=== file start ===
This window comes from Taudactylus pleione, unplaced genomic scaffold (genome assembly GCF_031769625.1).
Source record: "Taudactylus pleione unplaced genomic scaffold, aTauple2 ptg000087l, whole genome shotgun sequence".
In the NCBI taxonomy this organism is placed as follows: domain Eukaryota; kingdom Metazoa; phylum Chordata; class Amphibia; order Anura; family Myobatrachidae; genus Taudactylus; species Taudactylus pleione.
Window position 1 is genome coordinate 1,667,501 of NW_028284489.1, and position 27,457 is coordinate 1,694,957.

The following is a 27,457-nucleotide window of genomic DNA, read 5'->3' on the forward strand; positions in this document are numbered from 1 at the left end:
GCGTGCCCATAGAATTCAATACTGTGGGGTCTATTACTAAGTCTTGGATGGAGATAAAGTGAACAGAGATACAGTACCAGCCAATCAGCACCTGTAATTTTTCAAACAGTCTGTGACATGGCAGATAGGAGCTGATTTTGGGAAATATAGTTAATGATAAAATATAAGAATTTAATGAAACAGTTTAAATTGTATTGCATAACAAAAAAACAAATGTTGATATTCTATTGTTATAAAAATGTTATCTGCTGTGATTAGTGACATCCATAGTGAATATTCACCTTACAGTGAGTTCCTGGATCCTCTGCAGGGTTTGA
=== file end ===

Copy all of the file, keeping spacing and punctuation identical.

This window comes from Taudactylus pleione, unplaced genomic scaffold (genome assembly GCF_031769625.1).
Source record: "Taudactylus pleione unplaced genomic scaffold, aTauple2 ptg000087l, whole genome shotgun sequence".
In the NCBI taxonomy this organism is placed as follows: domain Eukaryota; kingdom Metazoa; phylum Chordata; class Amphibia; order Anura; family Myobatrachidae; genus Taudactylus; species Taudactylus pleione.
Window position 1 is genome coordinate 1,667,501 of NW_028284489.1, and position 27,457 is coordinate 1,694,957.

The following is a 27,457-nucleotide window of genomic DNA, read 5'->3' on the forward strand; positions in this document are numbered from 1 at the left end:
GCGTGCCCATAGAATTCAATACTGTGGGGTCTATTACTAAGTCTTGGATGGAGATAAAGTGAACAGAGATACAGTACCAGCCAATCAGCACCTGTAATTTTTCAAACAGTCTGTGACATGGCAGATAGGAGCTGATTTTGGGAAATATAGTTAATGATAAAATATAAGAATTTAATGAAACAGTTTAAATTGTATTGCATAACAAAAAAACAAATGTTGATATTCTATTGTTATAAAAATGTTATCTGCTGTGATTAGTGACATCCATAGTGAATATTCACCTTACAGTGAGTTCCTGGATCCTCTGCAGGGTTTGA